Small tree or shrub to anchor a bed

fitzerroneous(z4 MN)May 9, 2007

I bought my first house and I'm starting gardens completely from scratch. Other than several mature oaks and apple trees, there's nothing in my yard except grass.

I'd like to "anchor" one of my new beds with a very small tree or shrub - preferably something that flowers at some point. Does anyone have a suggestion for something small that won't compete too much with the perennials? A friend suggested a Japanese tree lilac, but I'd like something a little smaller than 20'. Plus, they don't seem to sucker, but I don't know how much the roots will compete.

I'm still in zone 4 in Duluth and this bed will get a fair amount of sun.

Thanks,

Fitz

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twohuskies(z4A Mpls, MN)

I got a purple leafed sand cherry for my backyard. They are normally shrubs but you can find them trained into a tree form. The sources I found said it should top out around 10 feet. I wanted something small for the yard that wouldn't shade all my roses but provide some shade for my 3 dogs since the backyard is sunny through the hottest part of the day. I had a little structure built for the tree to keep the dogs from watering it to death. As you can see someone thought it was her own personal hang out spot.

The tree has little white flowers in spring that are lightly scented. Mine is blooming right now.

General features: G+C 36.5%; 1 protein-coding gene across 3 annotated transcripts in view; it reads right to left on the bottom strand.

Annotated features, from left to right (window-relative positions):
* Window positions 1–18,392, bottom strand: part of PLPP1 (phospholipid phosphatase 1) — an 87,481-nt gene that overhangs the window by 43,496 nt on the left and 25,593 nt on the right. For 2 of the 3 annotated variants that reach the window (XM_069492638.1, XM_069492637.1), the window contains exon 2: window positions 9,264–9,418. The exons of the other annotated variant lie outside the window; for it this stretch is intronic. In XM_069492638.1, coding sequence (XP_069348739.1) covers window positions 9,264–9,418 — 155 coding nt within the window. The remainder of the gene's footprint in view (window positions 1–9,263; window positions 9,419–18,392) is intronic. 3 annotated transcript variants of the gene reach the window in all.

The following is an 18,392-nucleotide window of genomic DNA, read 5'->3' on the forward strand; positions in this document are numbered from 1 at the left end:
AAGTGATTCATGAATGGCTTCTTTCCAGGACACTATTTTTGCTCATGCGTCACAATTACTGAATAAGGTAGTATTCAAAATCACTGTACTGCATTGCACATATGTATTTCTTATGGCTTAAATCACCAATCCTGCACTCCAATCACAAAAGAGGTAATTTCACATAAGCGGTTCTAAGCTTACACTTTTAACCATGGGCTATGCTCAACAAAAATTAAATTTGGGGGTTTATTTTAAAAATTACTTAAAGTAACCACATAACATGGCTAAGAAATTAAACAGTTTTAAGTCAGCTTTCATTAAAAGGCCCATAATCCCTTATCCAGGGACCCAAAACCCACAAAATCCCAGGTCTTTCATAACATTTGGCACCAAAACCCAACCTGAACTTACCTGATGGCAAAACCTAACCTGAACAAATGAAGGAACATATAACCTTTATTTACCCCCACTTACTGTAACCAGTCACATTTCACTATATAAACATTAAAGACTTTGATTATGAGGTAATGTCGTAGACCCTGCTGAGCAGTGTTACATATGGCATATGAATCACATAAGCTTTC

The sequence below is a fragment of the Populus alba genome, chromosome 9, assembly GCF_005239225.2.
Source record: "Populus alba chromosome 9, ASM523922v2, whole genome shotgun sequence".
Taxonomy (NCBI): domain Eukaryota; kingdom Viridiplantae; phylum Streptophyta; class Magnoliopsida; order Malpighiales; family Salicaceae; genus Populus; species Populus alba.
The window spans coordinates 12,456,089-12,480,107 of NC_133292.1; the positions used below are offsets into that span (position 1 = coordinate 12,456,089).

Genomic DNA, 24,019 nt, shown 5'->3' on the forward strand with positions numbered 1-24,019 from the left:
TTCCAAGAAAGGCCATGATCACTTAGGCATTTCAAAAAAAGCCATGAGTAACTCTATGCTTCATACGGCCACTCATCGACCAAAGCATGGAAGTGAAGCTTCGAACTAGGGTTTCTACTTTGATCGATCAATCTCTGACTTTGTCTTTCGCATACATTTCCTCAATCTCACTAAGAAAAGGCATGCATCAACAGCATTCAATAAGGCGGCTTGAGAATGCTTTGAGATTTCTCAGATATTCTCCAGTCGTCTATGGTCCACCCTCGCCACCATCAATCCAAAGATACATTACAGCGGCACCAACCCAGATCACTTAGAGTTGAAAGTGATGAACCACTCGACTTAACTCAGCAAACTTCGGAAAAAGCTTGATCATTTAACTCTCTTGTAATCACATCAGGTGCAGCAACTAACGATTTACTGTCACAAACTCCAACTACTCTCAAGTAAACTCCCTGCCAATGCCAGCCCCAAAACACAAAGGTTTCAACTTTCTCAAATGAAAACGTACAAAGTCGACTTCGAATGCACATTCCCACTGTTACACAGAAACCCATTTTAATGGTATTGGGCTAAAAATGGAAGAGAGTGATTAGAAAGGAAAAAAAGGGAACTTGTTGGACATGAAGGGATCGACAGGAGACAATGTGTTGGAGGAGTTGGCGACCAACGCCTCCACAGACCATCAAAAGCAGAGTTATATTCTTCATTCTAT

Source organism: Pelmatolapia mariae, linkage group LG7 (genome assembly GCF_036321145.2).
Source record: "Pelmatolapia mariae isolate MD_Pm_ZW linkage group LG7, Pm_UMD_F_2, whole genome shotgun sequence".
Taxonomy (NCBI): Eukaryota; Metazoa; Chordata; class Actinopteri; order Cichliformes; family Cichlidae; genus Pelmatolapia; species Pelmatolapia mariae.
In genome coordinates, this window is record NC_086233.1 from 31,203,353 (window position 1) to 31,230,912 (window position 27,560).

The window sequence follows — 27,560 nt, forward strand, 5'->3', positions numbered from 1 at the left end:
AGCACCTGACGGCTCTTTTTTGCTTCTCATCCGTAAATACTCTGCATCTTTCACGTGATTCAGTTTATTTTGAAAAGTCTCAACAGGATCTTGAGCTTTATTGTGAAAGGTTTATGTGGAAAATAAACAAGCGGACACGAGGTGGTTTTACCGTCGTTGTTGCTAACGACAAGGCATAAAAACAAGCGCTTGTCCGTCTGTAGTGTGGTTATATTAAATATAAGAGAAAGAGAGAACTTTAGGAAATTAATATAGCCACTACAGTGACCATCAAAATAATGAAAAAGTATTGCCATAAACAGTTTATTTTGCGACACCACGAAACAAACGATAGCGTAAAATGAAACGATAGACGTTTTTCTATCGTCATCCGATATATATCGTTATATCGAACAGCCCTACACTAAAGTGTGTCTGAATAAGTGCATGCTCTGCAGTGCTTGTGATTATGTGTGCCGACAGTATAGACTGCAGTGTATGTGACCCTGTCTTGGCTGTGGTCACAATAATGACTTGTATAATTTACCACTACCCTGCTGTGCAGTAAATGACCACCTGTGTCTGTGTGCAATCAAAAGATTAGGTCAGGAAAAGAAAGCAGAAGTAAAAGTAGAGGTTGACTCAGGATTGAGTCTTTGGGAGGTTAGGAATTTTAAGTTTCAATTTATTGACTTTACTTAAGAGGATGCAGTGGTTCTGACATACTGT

Or maybe you could go with a hydrangea. I have Limelight and it blooms mid summer. Mine does just fine with mid afternoon through evening sun. It is supposed to get 6-8 feet tall and wide but mine has been a slow grower. Maybe that wouldn't be big enough for you?

    Bookmark   May 9, 2007 at 11:45AM
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kimeryl(MN)

I have a Miss Kim (dwarf) lilac anchoring one of my flower beds. I think they are supposed to stay around 6 feet tall, but ours is around 10' and would like to keep going. I especially like it for the incredible scent (even better than our other lilacs), the fact that it blooms a bit later than the others, and that it is such a mannnerly little tree/bush. I am no pruning expert, but it really keeps it's shape.
Good luck with your choice!
Kim

    Bookmark   May 10, 2007 at 3:44PM
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leaveswave(.)

pagoda dogwood, ironwood/blue beech, viburnum, serviceberry

    Bookmark   May 10, 2007 at 4:35PM
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fitzerroneous(z4 MN)

Hmmmm... what is that they say about "the best laid plans"?

All of these suggestions were great, but I ended up falling in love with a ref-leaf rose (Rosa glauca, I think) when I saw it at a nursery. It gets about 6 feet tall here, and two of them will look great arching over at the back of my border, I think.

The other benefit is no more searching for those little green caterpillars that skeletonize the leaves (sawfly larvae?) and blend in so well on regular roses. On the reddish leaves, you can see them from across the yard. :)

    Bookmark   June 4, 2007 at 3:37PM
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